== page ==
To pay homage to sacred plants revered by indigenous groups throughout the Americas is a way of honoring the entire world in a time of environmental emergency. The exhibition—at the juncture of art, technology, and science—magnifies life in ways that may alter how humans perceive other living entities from our shared and threatened biosphere in more egalitarian terms. The plants reveal themselves as 21st-century extensions of biomorphic forms that were the genesis of abstract works by artists such as Wassily Kandinsky and Paul Klee one hundred years previous. Some of the plants contain the most potent psychoactive agents on the planet and serve as intermediaries that have enabled native communities to communicate with their ancestors, wage war on the enemies of their land, conceptualize entire cosmogonies, and maintain a nearly impossible equilibrium. Perhaps each stoma, trichome, and patterned fragment of xylem and vascular tissue in these vital portraits is not only a way into previously unseen vegetal realms, but also a way out of our collective crisis.”

As a side note, Steven is co-editor of Ayahuasca Reader: Encounters with the Amazon’s Sacred Vine (Synergetic Press, 2018). The gallery has presented two other exhibitions based on Steven’s research in this area with world-renowned ethnobotanist Luis Eduardo Luna: Inner Visions: Sacred Plants, Art, and Spirituality in 2016 (+ press release), and Visions that the Plants Gave Us in 1999 (+ more info here).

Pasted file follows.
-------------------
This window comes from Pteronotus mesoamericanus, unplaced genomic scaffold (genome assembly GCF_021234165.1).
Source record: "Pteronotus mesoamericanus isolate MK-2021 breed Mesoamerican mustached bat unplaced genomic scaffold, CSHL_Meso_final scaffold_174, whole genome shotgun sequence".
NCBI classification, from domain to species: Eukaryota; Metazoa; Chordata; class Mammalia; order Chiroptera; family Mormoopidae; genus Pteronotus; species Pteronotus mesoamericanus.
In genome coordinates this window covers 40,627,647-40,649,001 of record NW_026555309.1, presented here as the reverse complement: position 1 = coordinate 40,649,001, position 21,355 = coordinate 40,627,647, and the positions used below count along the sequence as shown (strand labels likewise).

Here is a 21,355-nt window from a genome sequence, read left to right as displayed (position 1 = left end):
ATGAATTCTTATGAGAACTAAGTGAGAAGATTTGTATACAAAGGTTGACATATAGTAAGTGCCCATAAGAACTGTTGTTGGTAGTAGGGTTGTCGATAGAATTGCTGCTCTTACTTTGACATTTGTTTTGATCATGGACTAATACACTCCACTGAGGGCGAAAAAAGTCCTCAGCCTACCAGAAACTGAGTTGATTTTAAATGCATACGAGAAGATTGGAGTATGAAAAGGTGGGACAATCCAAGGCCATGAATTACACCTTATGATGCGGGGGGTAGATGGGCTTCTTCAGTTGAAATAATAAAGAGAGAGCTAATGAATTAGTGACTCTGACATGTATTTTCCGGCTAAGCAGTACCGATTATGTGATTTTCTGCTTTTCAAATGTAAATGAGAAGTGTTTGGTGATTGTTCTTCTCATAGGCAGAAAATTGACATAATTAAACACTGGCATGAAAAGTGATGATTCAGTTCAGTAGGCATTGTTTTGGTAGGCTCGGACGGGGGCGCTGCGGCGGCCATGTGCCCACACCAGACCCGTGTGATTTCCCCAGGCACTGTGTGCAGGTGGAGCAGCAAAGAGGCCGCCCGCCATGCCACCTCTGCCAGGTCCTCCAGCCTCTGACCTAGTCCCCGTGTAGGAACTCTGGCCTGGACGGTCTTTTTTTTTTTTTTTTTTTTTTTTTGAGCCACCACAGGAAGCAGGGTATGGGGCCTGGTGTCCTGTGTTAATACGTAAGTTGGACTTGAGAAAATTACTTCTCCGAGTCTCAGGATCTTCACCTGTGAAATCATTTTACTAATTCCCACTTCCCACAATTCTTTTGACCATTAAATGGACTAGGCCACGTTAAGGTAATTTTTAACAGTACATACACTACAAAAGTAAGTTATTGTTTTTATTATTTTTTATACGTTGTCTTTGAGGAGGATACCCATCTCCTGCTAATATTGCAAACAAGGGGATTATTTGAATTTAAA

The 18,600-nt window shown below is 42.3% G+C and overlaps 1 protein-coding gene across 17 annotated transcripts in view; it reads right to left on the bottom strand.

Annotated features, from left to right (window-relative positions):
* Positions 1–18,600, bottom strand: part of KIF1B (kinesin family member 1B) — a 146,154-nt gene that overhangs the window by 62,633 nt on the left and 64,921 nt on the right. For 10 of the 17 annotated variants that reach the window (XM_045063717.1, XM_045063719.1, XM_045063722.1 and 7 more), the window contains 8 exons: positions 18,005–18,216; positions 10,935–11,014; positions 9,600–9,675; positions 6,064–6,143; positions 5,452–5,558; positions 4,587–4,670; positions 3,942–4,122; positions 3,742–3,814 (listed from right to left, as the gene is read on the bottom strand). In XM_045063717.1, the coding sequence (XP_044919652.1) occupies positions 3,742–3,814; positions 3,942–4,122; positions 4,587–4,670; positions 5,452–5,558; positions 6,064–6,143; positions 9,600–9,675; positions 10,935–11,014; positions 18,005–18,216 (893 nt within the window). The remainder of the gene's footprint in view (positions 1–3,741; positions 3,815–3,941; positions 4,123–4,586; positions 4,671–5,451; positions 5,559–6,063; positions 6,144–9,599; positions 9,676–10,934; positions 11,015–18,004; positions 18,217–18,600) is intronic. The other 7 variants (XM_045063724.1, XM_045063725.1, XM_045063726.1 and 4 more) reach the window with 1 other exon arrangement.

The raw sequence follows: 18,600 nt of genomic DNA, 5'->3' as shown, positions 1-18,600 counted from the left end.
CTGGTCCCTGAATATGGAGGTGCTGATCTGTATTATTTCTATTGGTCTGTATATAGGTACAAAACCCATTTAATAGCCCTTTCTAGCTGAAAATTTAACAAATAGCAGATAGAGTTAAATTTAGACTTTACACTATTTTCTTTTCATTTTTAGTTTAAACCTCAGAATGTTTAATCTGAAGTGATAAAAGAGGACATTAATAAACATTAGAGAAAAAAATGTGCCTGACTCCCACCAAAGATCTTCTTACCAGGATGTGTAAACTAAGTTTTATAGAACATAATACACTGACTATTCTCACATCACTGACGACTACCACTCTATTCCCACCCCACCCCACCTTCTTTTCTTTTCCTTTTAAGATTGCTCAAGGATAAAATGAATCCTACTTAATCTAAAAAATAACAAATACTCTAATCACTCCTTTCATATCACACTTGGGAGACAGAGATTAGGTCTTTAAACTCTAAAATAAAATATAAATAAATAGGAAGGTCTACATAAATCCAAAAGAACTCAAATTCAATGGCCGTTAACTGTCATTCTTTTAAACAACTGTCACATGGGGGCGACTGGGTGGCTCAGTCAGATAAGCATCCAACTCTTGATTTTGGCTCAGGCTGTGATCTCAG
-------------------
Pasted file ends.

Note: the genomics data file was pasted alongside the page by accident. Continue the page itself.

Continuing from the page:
Diplopterys cabrerana

Creating metadata fields for this collection was also time-consuming for different reasons, but fun overall. The “data dictionary and cataloguing guide” that I created is listed at the end of this post, but here are some general points to make with regard to the work I’ve been doing:

  • I finally figured out how to use RightsStatements.org most effectively for this and other digital image collections at SLU. From the website: “RightsStatements.org provides a set of standardized rights statements that can be used to communicate the copyright and re-use status of digital objects to the public. Our rights statements are supported by major aggregation platforms such as the Digital Public Library of America and Europeana. The rights statements have been designed with both human users and machine users (such as search engines) in mind and make use of semantic web technology.”